Trailers full of oranges

Another angle of Peace River Citrus Plant

This is a remnant of the original Juice Train railroad that was built by Tropicana in 1970

Stopped in Winter Haven, FL for a relaxed lakeside smoothie

On SR33 south of Groveland, I spotted an awesome place to take hang-gliding lessons!

Place was closed, but that didn’t stop me (or the Wee) from riding around for a few pics...

Definitely coming back to take some lessons, it looks like fun!

Some rolling terrain on US19 in between Groveland and Howey-In-The-Hills

Lake Apopka from near Montverde

Finally, stopping off at the same gas station I started out… I finished 1300 miles with an average of 48-50 MPG, mostly riding in 5th & 6th gears at 60-90 MPH. Odometer had 11,6xx miles.

Safely back in the garage


My dog sure was happy to see me!


Overall, I’m really glad I took this trip. Nothing too dangerous was attempted, yet I had great fun getting to know my Wee better after buying it nearly four months ago. Up to this point, I’d only been commuting to school on it or taking short day rides with various friends. It was nice to see what the bike was really like, and developing an honest assessment for differentiating between “necessary” vs “nice” farkles for the Wee.

Am definitely ready for a 16T counter-sprocket upgrade to reduce the Wee’s highway RPMS by 500 RPM or so, a new fork brace for stiffer turn-ins, and new ATV handlebars with less sweep or “bend” to them. Not too sure about the buffeting issues, as I wasn’t bothered too badly on this trip. Definitely need to finish painting the bike soon. Everyone seems to like the flat black Rustoleum I did the right side in – definitely fits me much better than the glittery factory “bass boat blue”!

My stock seat wasn’t too bad. I tried to anticipate and head off the chance of monkey-butt by wearing padded mountain-biking compression shorts between my pants and underwear. This seemed to do the trick, but I admit to periodically stretching and squirming in my seat after a couple hundred miles.

My gear was pretty simple, a long sleeved Nike dri-fit shirt, old corduroys, a Shoei RF1000 helmet, and a simple leather/cordura armored jacket for cooler sections of the road. I bought a pair of Croakies in Marathon, FL so I could enjoy the Seven Mile Bridge with my Raybans and head full of fresh air. I know; I wasn’t practicing ATGATT. A backpack and bungee cords were enough to handle my laptop and change of clothes. My iPhone handled all my mapping/info needs, but apart from the ride into Flamingo, FL - I wasn’t exactly headed into unknown territory on this trip.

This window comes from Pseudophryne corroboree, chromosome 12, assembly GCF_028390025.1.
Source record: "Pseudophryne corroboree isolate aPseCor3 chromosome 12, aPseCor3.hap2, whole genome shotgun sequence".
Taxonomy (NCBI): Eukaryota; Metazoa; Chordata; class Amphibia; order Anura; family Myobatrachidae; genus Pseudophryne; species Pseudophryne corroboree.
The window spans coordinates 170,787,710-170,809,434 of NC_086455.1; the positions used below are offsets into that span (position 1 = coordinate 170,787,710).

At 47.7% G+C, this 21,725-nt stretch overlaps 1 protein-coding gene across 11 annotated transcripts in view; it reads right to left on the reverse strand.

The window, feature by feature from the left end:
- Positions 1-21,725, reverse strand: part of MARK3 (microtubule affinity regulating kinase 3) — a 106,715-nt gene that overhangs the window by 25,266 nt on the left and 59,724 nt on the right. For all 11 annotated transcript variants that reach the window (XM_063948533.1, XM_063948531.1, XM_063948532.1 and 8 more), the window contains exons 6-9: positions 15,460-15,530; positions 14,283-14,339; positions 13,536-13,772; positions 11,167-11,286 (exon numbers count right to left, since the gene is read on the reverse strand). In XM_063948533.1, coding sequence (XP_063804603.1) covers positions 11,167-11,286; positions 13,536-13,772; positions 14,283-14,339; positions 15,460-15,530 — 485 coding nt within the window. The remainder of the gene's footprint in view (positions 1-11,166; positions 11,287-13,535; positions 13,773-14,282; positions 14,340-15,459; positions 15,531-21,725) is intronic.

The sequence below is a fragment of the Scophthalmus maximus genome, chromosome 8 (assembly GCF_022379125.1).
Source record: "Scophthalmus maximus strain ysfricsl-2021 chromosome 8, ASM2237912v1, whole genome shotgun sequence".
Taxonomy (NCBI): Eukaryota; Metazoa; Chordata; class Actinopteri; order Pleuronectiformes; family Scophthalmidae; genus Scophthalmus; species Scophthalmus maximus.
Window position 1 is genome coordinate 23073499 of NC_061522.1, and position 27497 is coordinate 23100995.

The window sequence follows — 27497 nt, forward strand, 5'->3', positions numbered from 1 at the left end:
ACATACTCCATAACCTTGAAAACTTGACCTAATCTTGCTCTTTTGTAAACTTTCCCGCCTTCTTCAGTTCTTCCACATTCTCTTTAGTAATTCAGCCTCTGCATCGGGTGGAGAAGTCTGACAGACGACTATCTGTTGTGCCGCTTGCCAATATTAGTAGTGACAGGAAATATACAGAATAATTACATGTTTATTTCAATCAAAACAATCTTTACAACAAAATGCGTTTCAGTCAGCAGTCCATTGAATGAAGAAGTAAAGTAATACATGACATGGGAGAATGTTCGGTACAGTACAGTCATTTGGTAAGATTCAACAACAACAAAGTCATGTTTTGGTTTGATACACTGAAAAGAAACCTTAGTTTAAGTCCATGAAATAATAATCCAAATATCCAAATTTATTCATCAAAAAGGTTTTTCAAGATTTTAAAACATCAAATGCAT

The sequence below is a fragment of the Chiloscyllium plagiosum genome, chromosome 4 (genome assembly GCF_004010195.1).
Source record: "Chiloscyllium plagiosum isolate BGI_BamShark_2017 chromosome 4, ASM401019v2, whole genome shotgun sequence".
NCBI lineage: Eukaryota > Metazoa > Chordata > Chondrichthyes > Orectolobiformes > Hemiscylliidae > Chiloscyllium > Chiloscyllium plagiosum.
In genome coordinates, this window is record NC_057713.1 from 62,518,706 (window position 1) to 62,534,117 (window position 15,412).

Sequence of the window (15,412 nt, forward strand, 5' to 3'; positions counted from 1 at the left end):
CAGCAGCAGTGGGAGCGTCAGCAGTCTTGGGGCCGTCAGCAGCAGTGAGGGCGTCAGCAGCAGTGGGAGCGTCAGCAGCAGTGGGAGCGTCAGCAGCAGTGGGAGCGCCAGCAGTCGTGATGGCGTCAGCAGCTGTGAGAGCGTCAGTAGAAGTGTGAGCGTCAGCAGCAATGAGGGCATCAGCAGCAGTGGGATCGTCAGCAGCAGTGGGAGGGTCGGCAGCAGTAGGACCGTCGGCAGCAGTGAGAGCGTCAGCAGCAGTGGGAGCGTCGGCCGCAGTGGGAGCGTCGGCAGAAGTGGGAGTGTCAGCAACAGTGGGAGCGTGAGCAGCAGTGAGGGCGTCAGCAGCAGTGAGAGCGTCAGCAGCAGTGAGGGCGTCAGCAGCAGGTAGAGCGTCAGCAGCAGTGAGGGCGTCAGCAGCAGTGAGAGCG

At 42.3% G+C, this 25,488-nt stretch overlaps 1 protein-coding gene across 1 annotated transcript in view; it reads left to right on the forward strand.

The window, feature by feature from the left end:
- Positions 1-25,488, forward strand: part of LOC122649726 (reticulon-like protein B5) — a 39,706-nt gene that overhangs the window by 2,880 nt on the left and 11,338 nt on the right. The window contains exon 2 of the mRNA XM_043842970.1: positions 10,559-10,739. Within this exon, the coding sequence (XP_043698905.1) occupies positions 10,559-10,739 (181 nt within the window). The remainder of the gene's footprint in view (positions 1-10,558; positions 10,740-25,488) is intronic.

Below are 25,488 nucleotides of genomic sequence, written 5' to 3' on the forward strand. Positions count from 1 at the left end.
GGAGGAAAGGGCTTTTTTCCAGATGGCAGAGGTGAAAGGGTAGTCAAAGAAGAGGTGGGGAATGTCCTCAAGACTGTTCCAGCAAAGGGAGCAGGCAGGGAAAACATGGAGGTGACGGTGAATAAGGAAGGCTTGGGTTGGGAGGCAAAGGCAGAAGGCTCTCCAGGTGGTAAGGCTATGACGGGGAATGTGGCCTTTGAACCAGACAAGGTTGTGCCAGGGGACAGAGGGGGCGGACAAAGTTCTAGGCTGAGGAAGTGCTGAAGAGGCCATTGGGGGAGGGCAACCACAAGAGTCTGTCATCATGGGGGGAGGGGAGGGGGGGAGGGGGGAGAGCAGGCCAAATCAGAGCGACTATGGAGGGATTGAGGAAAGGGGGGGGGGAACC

A new solid Bestem or JC Whitney case should help me on my next trip, along with adding powerlets for charging the iPhone and Valentine radar detector. Looking forward to racking up many more miles soon on the Wee!
"When the going gets weird, the weird turn pro." - Hunter S. Thompson
Now: 2009 K1300S, 2001 R1150GS

superkram screwed with this post 12-08-2010 at 08:34 PM
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Old 12-08-2010, 03:20 PM   #2
Frozen Rider
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Joined: Oct 2006
Location: Waconia,Mn
Oddometer: 759
Great first RR!
Thanks for posting.
My dad just got a retirement job in Captiva Florida, so I plan to go visit on the Wee and ride to Key West and the glades too.
If not this winter, next winter for sure.
[my first mexico ride]
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Old 12-08-2010, 04:21 PM   #3
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Joined: Dec 2010
Location: NoVA
Oddometer: 78
Nice, dude. Looks like you bonded with your bike very well.

I'm about to head down to Jax next Weds for a 2-3 day ride.
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Old 12-08-2010, 05:30 PM   #4
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Joined: Mar 2009
Location: Sarasota, Fl
Oddometer: 197
Nice trip and report. The pics were bueno as well. Although, the Hooters girls don't look like that here as far as I can remember.
I used to commute to Tampa and rode the Skyway everyday. There were days the wind on top of the bridge moved my car enough to increase the pucker factor quite a bit.
Holler next time you get near Sarasota.
"If you can't be handsome, be handy": Red Green

Current Bike: 2002 BMW R1150GS
Ghosts of motorcycles past: Super Tenere, KLR 650, DRZ-400, KTM 200EXC
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Old 12-08-2010, 07:01 PM   #5
superkram OP
Church parking lot rider
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Joined: Jan 2010
Location: Central FL
Oddometer: 171

I appreciate the kind words. I never realized how much goes into making a ride report before.... my hat's off to the writers of all the other great RR's we've enjoyed here!
"When the going gets weird, the weird turn pro." - Hunter S. Thompson
Now: 2009 K1300S, 2001 R1150GS